Cell biophysics of fluorescent probes for super-resolution optical microscopy
published: July 9, 2018, recorded: May 2018, views: 374
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Several light microscopy methods how to break the classical Abbe’s optical resolution limit exist nowadays. The most developed and at the same time providing the best theoretical resolution of 20 nm is the PhotoActivation Localization Microscopy (PALM)/STochastic Optical Reconstruction Microscopy (STORM). For PALM, unique optical property of photoswitchable/photoactivatable fluorescent proteins, namely irreversible photoconversion is principal factor to achieve desired resolution. These proteins were originally found in reef corals and their optical and physico-chemical properties, as excitation-emission spectra, quantum yield and monomeric forms were improved by genetic technologies and molecular modelling. In case of STORM photoswitching is facilitated by chemically synthetized chromophores. Due to high resolution demands, PALM/STORM work with fixated samples only. To be possible to acquire living cells, although by reduction in resolution, several new approaches were introduced including STimulated Emission Depletion (STED) microscopy. In case of STED microscopy resolution drops down to 60 nm by rapid bleaching of a donut around the central excited point by a STED laser. Additional benefit of STED microscopy represents use of standard fluorescent proteins. Independently, advanced fluorophores attached to antibodies are commercially available in these days as well. In this lecture we will present principles of the methods mentioned above and the properties of chromophores available for PALM/STORM. We will present several practical applications of PALM/STORM including mitochondrially targeted photoconvertible protein KikumeGR1 and outer mitochondrial membrane targeted protein Fis-EOS. Moreover, we will introduce the STED microscopy available in our laboratory and will present practical aspects to optimize the image acquisition.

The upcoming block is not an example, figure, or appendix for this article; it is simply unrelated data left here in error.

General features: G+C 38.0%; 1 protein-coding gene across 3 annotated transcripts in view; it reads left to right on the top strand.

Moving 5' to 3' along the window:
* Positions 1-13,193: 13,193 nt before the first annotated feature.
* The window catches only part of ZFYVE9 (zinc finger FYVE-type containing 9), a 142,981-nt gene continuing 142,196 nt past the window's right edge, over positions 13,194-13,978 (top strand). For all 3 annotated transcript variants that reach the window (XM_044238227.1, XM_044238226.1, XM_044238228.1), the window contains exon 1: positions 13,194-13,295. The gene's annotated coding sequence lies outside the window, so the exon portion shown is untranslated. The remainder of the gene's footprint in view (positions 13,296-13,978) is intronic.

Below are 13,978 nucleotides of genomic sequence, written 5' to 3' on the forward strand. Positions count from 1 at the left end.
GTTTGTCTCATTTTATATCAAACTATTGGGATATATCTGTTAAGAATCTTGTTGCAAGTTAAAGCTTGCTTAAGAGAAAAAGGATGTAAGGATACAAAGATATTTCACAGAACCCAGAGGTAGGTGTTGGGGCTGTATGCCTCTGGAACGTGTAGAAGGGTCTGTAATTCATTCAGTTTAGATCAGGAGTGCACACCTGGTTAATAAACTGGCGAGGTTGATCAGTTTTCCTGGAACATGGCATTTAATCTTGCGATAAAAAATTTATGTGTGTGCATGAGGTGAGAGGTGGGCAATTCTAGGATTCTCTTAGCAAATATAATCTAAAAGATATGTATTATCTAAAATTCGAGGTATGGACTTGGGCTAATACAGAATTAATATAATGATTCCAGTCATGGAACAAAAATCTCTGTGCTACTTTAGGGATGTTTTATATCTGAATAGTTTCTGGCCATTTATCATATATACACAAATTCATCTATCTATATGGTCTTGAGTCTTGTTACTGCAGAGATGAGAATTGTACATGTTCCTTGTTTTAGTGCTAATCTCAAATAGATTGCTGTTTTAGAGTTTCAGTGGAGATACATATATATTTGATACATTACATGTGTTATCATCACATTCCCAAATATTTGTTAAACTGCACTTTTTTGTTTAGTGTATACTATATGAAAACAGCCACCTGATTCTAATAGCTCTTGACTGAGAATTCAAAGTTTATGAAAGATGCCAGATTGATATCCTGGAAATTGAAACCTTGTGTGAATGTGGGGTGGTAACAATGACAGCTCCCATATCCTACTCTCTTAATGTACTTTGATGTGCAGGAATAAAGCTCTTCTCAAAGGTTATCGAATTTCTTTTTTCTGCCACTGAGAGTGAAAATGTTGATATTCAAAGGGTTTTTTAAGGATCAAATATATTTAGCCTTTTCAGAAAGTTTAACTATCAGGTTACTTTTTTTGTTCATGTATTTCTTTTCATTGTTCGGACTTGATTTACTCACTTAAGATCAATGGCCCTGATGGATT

Download slides: biophysics2018_cagalinec_optical_microscopy_01.pdf (2.7 MB)
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